A new ac­count of a pi­o­neer­ing les­bian life draws on a di­ary with graphic de­scrip­tions of sex in code

The Guardian - Review - - Non-fiction - Ruth Scurr

In July 2018 the first blue plaque to be en­cir­cled by the LGBT+ rain­bow was un­veiled at Holy Trin­ity church, Goodram­gate, York. The plaque cel­e­brates the life of Anne Lis­ter (17911840), a “gen­der-non­con­form­ing en­tre­pre­neur”, and com­mem­o­rates the “mar­i­tal com­mit­ment with­out le­gal recog­ni­tion” that took place be­tween her and her lover Ann Walker in the church in 1834. Con­tro­ver­sially, the word “les­bian” was not used on the plaque. Lis­ter, from a wealthy fam­ily, in­her­ited Shib­den Hall, a Tu­dor man­sion, near Hal­i­fax. She was closely in­volved in run­ning her es­tate, well-read, well­trav­elled, and the only fe­male co-founder of the Hal­i­fax Lit­er­ary and Philo­soph­i­cal So­ci­ety. She dressed al­ways in black and spoke openly in her deep voice of her in­ter­est in other women. Lo­cally she was mocked as “Gen­tle­man Jack”. “Does your cock stand?” some­one in the street once jeered, and anony­mous hate mail started ar­riv­ing at Shib­den Hall. An­gela Stei­dele notes that, even when phys­i­cally threat­ened, Lis­ter re­mained con­fi­dent that “God was on her side, as she was His crea­ture too”.

Stei­dele’s main source is Lis­ter’s di­ary, dis­cov­ered at the hall af­ter her death. The 24 vol­umes, be­gin­ning in 1816 when she was 25, cover ev­ery­thing “from Prus­sia’s po­lit­i­cal stand­ing in Eu­rope to the care of her toe­nails”. Ex­tracts were posthu­mously pub­lished at the end of the 19th cen­tury in the Hal­i­fax Guardian, un­der the staid ti­tle “So­cial and Po­lit­i­cal Life in Hal­i­fax Fifty Years Ago”. What re­mained un­pub­lished was the sixth of the di­ary that is en­crypted in a com­bi­na­tion of an­cient Greek let­ters and al­ge­bra. Ex­tracts from th­ese sec­tions, which con­tain graphic de­scrip­tions of Lis­ter’s sex life, first ap­peared in the 1980s, but to­day there are still pas­sages of the di­ary that have never been de­ci­phered or tran­scribed. Stei­dele makes grate­ful use of the work of five gen­er­a­tions of schol­ars, not at­tempt­ing fur­ther de­cod­ing but draw­ing to­gether Lis­ter’s “in­sub­or­di­nate life and loves in a sin­gle vol­ume”.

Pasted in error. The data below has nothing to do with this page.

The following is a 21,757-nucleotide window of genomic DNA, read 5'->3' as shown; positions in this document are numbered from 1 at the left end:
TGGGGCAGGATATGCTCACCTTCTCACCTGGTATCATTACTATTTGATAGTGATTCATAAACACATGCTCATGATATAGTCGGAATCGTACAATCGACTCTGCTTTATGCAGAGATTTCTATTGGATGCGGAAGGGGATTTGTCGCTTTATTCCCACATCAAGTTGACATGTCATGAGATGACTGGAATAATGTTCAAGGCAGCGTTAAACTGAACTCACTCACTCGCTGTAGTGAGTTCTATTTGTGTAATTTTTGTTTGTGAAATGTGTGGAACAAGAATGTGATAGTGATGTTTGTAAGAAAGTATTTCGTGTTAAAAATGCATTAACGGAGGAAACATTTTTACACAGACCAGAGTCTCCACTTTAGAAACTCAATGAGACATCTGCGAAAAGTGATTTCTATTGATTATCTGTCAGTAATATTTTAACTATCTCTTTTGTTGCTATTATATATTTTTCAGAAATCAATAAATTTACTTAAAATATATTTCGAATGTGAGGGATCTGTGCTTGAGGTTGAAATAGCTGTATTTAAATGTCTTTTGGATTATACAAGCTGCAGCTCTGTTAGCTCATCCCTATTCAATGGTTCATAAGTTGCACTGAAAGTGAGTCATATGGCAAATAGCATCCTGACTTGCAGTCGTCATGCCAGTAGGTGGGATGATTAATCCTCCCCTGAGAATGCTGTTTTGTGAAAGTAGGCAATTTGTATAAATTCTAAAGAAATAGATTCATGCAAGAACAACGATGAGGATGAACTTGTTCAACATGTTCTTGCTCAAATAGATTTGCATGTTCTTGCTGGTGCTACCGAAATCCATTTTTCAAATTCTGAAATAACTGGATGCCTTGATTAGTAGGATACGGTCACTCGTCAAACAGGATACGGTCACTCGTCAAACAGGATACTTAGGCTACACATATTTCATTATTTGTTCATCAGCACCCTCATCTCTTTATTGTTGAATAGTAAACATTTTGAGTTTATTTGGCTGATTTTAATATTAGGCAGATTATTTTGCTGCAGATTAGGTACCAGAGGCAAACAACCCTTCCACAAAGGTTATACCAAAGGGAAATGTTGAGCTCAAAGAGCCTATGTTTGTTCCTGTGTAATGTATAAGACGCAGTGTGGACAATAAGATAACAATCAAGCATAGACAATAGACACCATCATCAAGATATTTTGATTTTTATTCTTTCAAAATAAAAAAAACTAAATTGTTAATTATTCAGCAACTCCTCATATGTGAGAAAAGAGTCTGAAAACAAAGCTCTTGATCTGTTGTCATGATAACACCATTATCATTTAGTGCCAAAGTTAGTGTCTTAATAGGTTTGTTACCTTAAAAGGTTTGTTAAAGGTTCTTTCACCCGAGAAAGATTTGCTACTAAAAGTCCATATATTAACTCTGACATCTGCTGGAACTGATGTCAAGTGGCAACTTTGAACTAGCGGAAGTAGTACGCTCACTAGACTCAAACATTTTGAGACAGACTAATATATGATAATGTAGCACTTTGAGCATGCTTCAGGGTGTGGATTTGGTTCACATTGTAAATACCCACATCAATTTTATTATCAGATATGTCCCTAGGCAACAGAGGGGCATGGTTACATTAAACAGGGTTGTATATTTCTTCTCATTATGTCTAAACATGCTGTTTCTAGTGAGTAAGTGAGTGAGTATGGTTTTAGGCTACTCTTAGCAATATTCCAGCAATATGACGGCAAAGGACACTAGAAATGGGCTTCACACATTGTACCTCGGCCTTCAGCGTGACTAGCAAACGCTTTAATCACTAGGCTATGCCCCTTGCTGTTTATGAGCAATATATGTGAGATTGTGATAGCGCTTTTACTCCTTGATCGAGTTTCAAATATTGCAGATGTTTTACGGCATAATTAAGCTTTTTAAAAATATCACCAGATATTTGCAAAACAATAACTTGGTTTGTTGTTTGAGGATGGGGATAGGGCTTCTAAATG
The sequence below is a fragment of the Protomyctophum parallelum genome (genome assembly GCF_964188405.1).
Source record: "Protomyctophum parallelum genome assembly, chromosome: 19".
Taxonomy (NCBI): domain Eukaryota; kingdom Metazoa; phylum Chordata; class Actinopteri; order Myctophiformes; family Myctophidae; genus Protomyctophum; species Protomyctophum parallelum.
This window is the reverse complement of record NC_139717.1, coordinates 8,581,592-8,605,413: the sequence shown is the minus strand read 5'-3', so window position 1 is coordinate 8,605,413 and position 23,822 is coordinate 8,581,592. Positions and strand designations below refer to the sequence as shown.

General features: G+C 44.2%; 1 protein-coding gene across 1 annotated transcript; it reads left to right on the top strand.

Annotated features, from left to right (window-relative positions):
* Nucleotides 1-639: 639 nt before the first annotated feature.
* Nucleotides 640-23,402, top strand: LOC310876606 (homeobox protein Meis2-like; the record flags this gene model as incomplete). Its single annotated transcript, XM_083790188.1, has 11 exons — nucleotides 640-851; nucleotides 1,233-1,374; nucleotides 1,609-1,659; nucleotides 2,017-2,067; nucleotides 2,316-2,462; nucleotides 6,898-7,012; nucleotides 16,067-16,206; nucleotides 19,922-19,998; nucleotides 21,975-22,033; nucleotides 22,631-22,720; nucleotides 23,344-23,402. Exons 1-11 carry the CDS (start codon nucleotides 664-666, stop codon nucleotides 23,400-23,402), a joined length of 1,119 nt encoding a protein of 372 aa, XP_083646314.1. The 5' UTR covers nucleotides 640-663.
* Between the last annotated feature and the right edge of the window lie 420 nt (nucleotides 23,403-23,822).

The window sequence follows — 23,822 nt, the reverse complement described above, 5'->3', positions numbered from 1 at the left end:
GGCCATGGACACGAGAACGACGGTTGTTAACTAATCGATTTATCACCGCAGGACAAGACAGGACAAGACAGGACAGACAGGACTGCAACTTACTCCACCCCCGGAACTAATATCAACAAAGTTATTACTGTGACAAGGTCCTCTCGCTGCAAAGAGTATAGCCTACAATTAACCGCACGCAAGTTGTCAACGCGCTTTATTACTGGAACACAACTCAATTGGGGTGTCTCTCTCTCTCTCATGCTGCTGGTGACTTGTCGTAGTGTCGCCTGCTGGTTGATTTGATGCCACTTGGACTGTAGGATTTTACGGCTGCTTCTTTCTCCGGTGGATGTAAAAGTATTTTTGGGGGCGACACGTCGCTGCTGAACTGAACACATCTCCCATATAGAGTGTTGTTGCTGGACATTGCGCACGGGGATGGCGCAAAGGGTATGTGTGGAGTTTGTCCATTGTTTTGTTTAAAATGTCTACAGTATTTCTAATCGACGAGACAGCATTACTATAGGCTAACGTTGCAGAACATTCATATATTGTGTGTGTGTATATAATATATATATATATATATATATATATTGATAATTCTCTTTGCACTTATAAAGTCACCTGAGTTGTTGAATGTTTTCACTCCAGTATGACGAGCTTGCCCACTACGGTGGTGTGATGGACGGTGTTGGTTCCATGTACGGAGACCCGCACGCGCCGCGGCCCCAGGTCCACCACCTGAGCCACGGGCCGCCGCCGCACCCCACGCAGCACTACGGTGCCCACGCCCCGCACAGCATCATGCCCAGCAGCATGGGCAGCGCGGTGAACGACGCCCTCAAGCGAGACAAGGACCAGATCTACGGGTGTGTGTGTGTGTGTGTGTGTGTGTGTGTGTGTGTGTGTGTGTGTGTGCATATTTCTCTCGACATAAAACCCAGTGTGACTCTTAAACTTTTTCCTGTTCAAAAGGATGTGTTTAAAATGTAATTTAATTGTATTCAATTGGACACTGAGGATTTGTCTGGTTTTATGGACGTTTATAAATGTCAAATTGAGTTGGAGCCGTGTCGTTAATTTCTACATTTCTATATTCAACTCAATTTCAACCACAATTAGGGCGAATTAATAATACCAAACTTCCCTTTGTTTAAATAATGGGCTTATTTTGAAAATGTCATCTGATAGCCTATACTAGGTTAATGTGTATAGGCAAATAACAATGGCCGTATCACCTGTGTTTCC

The first chap­ter be­gins with Lis­ter fall­ing in love with a class­mate aged 14 or 15. El­iza Raine had been born in Madras, one of two daugh­ters of an English by An­gela Stei­dele, trans­lated by Katy Der­byshire, Ser­pent’s Tail, £16.99 sur­geon and an In­dian, Tamil-speak­ing woman. Lis­ter moved on quickly to other lovers, while El­iza, af­ter fall­ing out with her adop­tive fa­ther, was com­mit­ted to a men­tal asy­lum for the rest of her life. Stei­dele says that Lis­ter may have “had a per­sonal in­ter­est in hav­ing her de­clared in­sane. Com­ing from a mad­woman, any con­fes­sion about their for­mer re­la­tion­ship would have borne less weight.” She spec­u­lates that El­iza may have been the model for Mrs Rochester, since Char­lotte Brontë, liv­ing and writ­ing not far away in Howarth, knew the Clifton asy­lum where El­iza was held.

An­other of Lis­ter’s early loves was Mar­i­ana Bel­combe, also a doc­tor’s daugh­ter. With Mar­i­ana, Stei­dele ar­gues, Lis­ter could be “the gen­tle­man she felt her­self to be”. But Mar­i­ana could not re­sist the ma­te­rial gains of mar­riage to a wealthy male suitor, 19 years older. She told Lis­ter she hoped to be wid­owed soon (her new hus­band was 44) and that they would then live to­gether. It was af­ter Mar­i­ana’s hus­band in­ter­cepted one of Lis­ter’s let­ters that she in­vented the spe­cial code for record­ing her sex life. Mean­while, he pur­sued his own ex­tra­mar­i­tal af­fairs and passed a vene­real dis­ease to Mar­i­ana, who in­fected Lis­ter. Stei­dele rea­sons that this must have been tri­chomo­ni­a­sis, which could be eas­ily treated with a course of an­tibi­otics to­day, but led her to seek a mer­cury cure in Paris.

Af­ter more love af­fairs and years of travel, Lis­ter came back to Sib­den Hall in 1832, de­ter­mined to make a ma­te­ri­ally ad­van­ta­geous mar­riage of her own, even though a union be­tween two women could not be legally recog­nised. Her prime prospect was Ann Walker, 12 years younger, the heiress to “new money” de­rived from steam-pow­ered weav­ing mills. Stei­dele crisply sum­marises the sit­u­a­tion: “Anne was in­ter­ested in Ann’s money; Ann wanted sex.”

By the time they in­for­mally cel­e­brated their wed­ding in Holy Trin­ity in 1834, their sex­ual re­la­tion­ship was fal­ter­ing be­neath the ex­change of rings and vows. As their pri­vate life dis­in­te­grated, they rented a pew and went to church to­gether to dis­play their cou­ple­dom in pub­lic. Fi­nally, to dis­tract them­selves from one an­other, they set off to­gether on ever more am­bi­tious trav­els, to the Pyre­nees, Rus­sia and Azer­bai­jan. In the wilder­ness, this un­con­ven­tional cou­ple mim­icked con­ven­tional eti­quette: “Be­ing a gen­tle­man, Anne al­ways in­sisted on giv­ing Ann the bet­ter place to sleep and gave her the best pick­ings of their meals.”

Lis­ter died in 1840, prob­a­bly from ty­phus, and Ann died in 1860 in the same asy­lum as Lis­ter’s first lover. Stei­dele’s steely ac­count of the lives be­hind the first rain­bowed plaque is a tri­umph of truth over fan­tasy. Lis­ter’s ex­tra­or­di­nary pi­o­neer­ing life de­serves to be re­mem­bered, even if, in Stei­dele’s words, she was “a beast of a woman”.

To buy Gen­tle­man Jack for £14.95 go to guardian­book­shop.com.

Gen­tle­man Jack: A bi­og­ra­phy of Anne Lis­ter, Re­gency Landowner, Se­ducer and Se­cret Di­arist

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